It has been a busy week in the Holme Valley, but then you knew that already. It’s turned wet and rainy, as well. Last week’s dappled sunlight in the Lakes seems a distant memory. Since we got back, the days have been dominated by playing catch-up, and by an even more sad and overriding consideration, the health of Freddie, Granny’s little terrier. He’d not been well for weeks, well, months really, but, like the feisty little bugger that he always was, he seemed to be able to dig out some hidden reserves and find the strength to rally. However, his age was against him, and there was, really, only ever going to be one outcome. He was set to go back to the vets again last Thursday, we feared the worst, and, sadly, that is what came to pass.
So, little Freddie is no more – or at least the earthly version of little Freddie. I strongly believe that, on the other side of that bright portal called death, he is even now frolicking with Tig and Lucy, and getting up to all the old tricks he used to entertain us with down here. He wasn’t just a mountain climbing dog – although we did actually start listing out the peaks he had conquered, and it was impressive for such a small fellow – he also knew how to do cute, and to get what he wanted out of life, including invading my sister’s sleeping bag one weekend while she was staying over, when she woke up to become aware that something small and furry was struggling to join her.
He’d been off with us on many trips when we were looking after him for Granny, he’d been to Arran twice, and accompanied Debbie along the towpath of much of the Lancaster Canal, when she kayaked it six or seven years ago. He’d climbed Helvellyn via Striding Edge and Blencathra via Sharp Edge; he’d been up Fleetwith Pike, Haystacks, The Old Man of Coniston, Helm Crag, Cat Bells, Maiden Moor and High Spy; he’d climbed Mam Tor, Whernside, and possibly Kinder Scout as well.
I also thought of the many hours he’d spent with me in his more senior years, in the camper van, waiting for Debbie and Tig, or latterly, Debbie Zak and Misty, to come back late, wet and muddy, from some hare-brained adventure or other. A while ago now, I wrote about what I thought or imagined heaven must be like, and that is the sort of heaven that I’d like to think Freddie now inhabits, and since all joys are possible in heaven, and heaven holds no time, then he could even now be simultaneously chasing squirrels, scuttling off up a mountain somewhere, and/or lying replete on the rug in front of the fire, snoring, dream-twitching and farting in the way only tired, well-fed, warm and content doggies can.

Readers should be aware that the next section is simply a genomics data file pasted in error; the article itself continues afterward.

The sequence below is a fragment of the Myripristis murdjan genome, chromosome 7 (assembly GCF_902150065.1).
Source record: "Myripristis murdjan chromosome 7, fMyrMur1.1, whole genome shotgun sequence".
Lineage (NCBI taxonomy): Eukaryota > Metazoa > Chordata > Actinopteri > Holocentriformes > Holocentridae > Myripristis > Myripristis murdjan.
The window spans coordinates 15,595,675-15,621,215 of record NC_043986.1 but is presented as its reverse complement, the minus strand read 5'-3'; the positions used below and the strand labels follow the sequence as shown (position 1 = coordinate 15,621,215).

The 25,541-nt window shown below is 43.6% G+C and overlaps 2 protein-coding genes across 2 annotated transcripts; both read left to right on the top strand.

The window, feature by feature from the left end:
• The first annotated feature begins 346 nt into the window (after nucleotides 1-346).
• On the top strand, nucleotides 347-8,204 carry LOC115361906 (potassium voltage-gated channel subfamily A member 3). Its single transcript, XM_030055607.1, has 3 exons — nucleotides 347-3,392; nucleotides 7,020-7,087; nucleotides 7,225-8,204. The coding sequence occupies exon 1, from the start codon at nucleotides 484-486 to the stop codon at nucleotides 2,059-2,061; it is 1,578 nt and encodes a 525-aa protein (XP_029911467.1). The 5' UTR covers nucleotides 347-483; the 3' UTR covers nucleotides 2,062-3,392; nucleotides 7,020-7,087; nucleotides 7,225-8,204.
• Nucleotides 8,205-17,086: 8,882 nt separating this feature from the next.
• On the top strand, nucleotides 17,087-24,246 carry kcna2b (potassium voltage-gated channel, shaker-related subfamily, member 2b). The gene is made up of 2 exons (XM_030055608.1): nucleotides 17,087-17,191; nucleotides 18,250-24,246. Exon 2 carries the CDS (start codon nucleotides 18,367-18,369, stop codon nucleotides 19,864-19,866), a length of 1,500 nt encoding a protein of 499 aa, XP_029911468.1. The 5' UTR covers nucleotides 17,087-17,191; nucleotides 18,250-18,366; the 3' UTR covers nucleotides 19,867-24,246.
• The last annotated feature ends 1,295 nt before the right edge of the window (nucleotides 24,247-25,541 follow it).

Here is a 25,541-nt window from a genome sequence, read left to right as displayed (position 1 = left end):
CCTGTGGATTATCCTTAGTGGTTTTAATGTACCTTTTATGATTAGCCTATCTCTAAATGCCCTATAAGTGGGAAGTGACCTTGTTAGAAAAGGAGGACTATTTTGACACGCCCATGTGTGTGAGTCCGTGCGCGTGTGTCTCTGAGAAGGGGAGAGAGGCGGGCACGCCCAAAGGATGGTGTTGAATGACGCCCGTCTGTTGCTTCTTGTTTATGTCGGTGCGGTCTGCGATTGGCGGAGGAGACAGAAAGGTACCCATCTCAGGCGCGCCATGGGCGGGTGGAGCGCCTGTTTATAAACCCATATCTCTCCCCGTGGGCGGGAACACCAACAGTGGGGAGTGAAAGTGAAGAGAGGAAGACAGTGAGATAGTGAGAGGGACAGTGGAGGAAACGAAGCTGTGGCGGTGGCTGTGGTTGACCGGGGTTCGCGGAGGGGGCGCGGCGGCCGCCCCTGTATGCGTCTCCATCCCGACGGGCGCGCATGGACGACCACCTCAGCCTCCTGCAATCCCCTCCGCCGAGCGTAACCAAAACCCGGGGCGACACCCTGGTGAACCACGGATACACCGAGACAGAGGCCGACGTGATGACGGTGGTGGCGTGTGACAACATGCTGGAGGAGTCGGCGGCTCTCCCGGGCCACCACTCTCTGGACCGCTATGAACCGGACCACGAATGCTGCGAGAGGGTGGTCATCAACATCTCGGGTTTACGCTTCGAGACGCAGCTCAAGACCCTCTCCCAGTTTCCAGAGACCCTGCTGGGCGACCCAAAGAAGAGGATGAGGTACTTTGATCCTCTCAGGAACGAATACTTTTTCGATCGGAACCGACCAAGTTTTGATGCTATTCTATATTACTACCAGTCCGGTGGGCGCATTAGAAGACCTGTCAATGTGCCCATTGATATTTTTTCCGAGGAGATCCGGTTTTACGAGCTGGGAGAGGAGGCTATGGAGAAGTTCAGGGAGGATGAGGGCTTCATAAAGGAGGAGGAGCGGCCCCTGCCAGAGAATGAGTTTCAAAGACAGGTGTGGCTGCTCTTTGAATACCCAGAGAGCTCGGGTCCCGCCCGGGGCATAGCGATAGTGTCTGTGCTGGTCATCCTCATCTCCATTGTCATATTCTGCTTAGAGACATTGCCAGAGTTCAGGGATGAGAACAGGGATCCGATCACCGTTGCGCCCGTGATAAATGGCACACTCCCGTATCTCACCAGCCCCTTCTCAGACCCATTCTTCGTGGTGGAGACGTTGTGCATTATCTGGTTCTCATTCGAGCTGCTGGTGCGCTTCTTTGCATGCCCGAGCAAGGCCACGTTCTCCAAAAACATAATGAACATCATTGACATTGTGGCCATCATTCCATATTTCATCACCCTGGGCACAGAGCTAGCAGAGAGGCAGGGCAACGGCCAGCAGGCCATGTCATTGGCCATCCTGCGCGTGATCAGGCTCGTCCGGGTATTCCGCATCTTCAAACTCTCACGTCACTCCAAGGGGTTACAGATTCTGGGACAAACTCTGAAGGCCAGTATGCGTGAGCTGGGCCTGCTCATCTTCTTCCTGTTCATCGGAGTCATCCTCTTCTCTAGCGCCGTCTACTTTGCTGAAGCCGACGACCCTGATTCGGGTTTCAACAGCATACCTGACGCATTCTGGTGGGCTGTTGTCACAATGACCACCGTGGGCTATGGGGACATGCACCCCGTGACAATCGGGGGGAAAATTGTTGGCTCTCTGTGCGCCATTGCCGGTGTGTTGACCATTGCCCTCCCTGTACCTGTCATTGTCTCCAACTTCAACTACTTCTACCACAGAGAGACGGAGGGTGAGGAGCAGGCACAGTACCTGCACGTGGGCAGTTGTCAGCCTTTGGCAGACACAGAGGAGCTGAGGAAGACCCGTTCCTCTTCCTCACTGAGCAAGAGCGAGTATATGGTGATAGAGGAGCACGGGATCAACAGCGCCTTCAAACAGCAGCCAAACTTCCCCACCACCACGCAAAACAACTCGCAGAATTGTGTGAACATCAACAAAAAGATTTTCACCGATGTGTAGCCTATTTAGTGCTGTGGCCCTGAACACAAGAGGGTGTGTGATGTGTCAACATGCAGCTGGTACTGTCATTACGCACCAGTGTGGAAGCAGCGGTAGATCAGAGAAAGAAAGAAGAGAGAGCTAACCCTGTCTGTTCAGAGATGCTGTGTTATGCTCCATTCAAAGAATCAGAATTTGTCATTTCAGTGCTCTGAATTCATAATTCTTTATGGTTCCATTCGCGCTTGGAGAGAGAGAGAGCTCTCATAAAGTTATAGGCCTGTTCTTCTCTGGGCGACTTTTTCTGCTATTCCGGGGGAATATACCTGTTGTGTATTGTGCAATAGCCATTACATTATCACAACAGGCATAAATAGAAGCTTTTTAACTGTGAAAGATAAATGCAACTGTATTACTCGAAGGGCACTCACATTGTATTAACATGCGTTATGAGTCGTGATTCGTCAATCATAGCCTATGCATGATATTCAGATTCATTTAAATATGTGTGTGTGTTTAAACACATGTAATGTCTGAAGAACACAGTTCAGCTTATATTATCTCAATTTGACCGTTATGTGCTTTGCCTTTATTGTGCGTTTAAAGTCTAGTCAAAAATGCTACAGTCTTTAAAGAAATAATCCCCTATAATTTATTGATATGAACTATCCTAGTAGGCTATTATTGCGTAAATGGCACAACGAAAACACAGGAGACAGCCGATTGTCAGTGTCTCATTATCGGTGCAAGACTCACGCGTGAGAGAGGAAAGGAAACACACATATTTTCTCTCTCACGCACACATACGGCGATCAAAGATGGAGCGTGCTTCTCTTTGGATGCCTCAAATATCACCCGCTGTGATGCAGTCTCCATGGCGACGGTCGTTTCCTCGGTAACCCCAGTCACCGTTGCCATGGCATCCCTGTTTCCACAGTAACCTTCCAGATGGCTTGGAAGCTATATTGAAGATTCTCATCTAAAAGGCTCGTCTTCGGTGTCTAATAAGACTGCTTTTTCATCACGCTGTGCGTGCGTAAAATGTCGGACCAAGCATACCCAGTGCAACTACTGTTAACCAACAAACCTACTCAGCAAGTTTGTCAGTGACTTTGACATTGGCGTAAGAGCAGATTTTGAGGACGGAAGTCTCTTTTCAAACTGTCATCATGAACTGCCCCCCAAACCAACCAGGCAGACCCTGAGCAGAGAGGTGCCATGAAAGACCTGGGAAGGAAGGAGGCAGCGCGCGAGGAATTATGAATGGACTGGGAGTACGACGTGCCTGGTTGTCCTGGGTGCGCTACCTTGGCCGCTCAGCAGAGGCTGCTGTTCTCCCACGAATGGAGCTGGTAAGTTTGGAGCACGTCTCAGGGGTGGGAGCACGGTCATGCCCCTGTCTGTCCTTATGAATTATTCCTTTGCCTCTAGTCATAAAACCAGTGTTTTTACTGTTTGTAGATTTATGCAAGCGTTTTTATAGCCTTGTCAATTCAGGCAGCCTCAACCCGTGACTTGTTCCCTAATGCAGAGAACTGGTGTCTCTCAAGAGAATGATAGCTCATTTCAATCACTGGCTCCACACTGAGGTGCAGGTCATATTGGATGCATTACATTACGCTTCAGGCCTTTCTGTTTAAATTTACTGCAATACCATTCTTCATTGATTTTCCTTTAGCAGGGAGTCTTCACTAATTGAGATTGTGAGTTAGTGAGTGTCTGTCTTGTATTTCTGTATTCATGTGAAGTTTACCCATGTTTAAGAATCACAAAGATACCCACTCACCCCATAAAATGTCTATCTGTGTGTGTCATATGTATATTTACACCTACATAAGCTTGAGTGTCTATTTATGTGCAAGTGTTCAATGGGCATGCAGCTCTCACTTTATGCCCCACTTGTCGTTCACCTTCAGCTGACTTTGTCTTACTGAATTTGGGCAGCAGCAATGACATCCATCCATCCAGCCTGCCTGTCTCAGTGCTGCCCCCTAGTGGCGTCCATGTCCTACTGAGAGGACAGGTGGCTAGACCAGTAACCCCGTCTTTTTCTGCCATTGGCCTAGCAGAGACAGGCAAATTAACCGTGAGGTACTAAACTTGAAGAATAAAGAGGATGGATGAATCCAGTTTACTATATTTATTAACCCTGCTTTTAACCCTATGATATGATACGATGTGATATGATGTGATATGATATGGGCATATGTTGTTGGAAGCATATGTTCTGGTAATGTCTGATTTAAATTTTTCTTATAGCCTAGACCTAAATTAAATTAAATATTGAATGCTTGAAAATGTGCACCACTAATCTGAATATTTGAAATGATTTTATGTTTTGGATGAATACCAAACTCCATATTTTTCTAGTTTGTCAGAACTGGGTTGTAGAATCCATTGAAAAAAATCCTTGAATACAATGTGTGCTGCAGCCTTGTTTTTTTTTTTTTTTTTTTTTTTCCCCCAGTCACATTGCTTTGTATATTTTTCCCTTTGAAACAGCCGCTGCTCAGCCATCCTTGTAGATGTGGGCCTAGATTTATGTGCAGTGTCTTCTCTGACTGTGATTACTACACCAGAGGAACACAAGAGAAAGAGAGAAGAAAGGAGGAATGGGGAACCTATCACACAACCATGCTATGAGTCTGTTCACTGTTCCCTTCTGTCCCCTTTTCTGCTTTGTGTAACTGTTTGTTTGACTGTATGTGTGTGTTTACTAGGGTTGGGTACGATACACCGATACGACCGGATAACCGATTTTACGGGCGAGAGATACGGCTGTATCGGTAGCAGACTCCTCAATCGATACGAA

I’ve also been pondering what heaven must be like. If we each create our own niche of heaven, the way that modern physicists tell us that we each create our own reality as we go along, on the hoof, and if the heavenly universe follows that pattern, I would imagine it as a large, rambling, English country house, full of interesting rooms stuffed with strange knicknacks, comfy armchairs, and old books. It’s always midsummer, of the sort we used to have, on a stifling June afternoon with the heady scent of stocks and wallflowers and the french windows from the library are open to the garden. Everything is underscored by the music of Handel, at ambient levels, drifting, coming and going on the soft breeze.
There’s a box maze and a herb garden, and girls with long hair wander round, barefoot, dressed in Laura Ashley dresses and carrying dulcimers. It’s always 3.45pm, and someone’s just brought in a tray of English Breakfast Tea and a delicious assortment of heavenly sandwiches and home-baked cakes, butter, jam, cream and scones. Paradoxically, there is always an open, full, bottle of red wine at your elbow, and a crazed crystal goblet from which to drink it. There’s the distant sound of church bells across a meadow as the ringers practice, and the click, clock and clack, and distant shouts, of cricket being played on the green. You are looking forward to communal feasting in the great hall tonight, where there will be a fire of woodsmoke and incense, with candlelight on the portraits, music, poetry, and song. In the meantime, your favourite cats are always within reach, plump, sleek and contented, and there are dogs snoozing on the rug.
Freddie may well have only been a small dog, but he went through life thinking he was a timber-wolf. Small or not, he’ll leave a massive hole in all our lives, especially Granny’s, as she’ll miss his little presence trotting to heel, his chocolate-button nose questing, and sniffing the air. Sleep well, little dog.
The other animals have been, largely, unaffected by Freddie’s passing; one of the few compensations for losing them after such a short period of tie is that we know they must have little or no conception of the presence of death, living every moment in the present. As Yeats wrote:
Nor dread nor hope attend
A dying animal;
A man awaits his end